Future Development Projects

As the travel team is preparing for their water supply assessment trip this December to our partner community in Ullo, Ghana, the rest of EWB has their eyes set on the future. Dedicated to the longevity of our partnership, members have been working on several Future Development Projects (FDP). The goal of these projects is to listen to what Ullo’s main needs are and explore the feasibility of different technologies as possible solutions. These Future Development Projects fall into one of three categories: irrigation, sanitation, and alternative water pumping methods. 

Irrigation Projects: Channels, Drip, & Sprinkler

As a community consisting primarily of subsistence farmers, many farmers in Ullo are plagued with inadequate growing conditions due to poor soil quality, limited available technology, and water scarcity. The community has expressed a desire for irrigation to continue farming throughout the dry season. The most common methods of irrigation in developing communities are trench channels, drip irrigation systems, and sprinkler or mist systems.

Sanitation Projects: Flushing Toilets & Latrines

The sanitation practices in Ullo have been cause for concern among many members of the community. Due to a lack of maintenance, the few latrines in the community are unused because they have fallen into disrepair. The inability to observe safe sanitary practices leaves the community at a high risk for acute respiratory infections, malaria, and diarrhea. The overall health of the community can be improved significantly with access to safe and clean sanitation infrastructure. The two most common sanitation systems for developing communities are pit latrines and simple flushing toilets.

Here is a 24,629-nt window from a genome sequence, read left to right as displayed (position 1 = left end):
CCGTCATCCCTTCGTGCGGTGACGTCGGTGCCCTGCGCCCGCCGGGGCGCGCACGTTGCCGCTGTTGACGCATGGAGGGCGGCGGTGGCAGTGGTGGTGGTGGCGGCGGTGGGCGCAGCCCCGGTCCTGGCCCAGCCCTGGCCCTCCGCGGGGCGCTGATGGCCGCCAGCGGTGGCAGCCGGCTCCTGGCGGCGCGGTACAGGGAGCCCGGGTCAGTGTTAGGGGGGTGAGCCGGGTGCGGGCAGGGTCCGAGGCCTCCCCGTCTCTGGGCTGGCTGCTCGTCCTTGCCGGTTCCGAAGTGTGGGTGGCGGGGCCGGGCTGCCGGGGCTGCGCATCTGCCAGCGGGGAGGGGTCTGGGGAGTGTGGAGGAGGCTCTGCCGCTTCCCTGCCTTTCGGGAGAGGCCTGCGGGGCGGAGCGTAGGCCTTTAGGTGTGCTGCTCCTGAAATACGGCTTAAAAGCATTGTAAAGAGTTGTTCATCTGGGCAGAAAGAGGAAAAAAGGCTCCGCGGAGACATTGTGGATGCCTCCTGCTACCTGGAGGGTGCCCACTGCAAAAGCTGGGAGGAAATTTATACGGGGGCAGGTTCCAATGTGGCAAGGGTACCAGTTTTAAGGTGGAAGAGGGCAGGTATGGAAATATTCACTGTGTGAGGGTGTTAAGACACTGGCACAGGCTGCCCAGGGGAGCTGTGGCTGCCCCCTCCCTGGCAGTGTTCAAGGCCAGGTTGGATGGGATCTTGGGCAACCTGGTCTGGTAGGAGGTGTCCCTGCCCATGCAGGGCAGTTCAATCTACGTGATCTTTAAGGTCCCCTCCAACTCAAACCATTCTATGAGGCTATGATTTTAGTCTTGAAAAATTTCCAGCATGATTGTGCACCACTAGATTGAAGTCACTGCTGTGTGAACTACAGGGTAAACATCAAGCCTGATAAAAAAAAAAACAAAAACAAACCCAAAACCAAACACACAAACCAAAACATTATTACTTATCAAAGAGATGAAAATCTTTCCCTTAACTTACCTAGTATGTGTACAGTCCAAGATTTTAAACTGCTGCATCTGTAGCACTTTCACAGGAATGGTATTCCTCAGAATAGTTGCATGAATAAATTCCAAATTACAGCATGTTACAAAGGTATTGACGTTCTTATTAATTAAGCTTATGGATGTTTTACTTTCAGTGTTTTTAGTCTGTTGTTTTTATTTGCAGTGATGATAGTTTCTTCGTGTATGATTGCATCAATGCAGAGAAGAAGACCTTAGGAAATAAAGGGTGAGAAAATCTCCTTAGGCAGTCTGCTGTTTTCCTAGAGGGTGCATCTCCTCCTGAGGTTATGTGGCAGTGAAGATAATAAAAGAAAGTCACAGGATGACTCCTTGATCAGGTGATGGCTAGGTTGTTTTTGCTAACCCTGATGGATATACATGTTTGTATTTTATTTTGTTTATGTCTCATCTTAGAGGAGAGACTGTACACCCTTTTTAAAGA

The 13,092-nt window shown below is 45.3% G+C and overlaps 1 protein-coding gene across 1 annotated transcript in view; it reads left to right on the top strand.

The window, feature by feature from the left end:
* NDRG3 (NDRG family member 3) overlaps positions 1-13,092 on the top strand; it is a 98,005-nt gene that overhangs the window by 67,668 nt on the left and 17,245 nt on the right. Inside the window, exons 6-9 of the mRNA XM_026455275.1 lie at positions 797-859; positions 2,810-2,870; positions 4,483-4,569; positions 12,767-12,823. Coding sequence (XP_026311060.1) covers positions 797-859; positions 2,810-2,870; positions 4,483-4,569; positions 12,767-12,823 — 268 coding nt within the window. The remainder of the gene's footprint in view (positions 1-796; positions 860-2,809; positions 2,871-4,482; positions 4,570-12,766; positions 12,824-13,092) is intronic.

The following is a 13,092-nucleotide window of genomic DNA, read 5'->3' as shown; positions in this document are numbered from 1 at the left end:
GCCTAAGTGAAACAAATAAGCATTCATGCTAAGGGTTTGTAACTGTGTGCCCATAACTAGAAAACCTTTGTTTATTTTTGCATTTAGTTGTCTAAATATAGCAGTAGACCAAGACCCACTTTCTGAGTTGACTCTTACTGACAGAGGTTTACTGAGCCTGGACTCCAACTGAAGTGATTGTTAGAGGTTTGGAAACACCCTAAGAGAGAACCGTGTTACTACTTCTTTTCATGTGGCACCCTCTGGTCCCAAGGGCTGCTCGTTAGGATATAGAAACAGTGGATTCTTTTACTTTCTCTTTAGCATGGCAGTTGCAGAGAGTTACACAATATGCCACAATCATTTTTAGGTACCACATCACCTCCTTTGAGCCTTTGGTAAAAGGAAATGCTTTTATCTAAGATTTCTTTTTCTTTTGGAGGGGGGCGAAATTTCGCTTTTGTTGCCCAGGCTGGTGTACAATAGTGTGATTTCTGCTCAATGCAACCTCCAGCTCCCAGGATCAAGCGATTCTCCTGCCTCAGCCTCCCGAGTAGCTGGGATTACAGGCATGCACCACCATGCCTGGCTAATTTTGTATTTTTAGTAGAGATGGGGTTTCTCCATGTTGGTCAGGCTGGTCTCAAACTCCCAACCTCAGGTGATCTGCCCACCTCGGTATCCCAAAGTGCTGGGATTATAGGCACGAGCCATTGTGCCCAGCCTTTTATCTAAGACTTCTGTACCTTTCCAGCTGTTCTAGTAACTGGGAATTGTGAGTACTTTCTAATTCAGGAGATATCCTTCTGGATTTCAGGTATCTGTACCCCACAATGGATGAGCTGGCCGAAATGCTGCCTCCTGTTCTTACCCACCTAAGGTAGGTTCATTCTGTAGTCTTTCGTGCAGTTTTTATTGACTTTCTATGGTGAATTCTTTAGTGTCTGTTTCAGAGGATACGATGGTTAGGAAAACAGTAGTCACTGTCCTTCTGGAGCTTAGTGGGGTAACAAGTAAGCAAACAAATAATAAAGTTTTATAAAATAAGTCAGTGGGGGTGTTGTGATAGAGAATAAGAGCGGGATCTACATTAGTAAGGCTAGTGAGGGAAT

Alternative Water Pump Projects: Solar, Treadle, & Wind

After the borehole for the current drinking water supply project has been drilled, plans include installing pump to lift water out of the aquifer. Traditionally, hand or engine powered pumps are used, but these technologies have their drawbacks. Hand pumps require community members to operate it, which means the expenditure of valuable time and energy, while engine powered pumps require costly and scarcely available fuel to function. Because of this, EWB-ISU has chosen to focus on three alternatives technologies including solar, treadle, and wind powered pumps.

By the end of the semester, each FDP group will have determined the project scope, established a plan for assessment, identified implementation requirements, and considered potential social effects of the project. With this information, not only will EWB-ISU will be able to start a second project upon completion of the water supply project, but we will also be one step closer in making our mission to meet basic human needs through community empowerment and engineering technologies in Ullo come into fruition.


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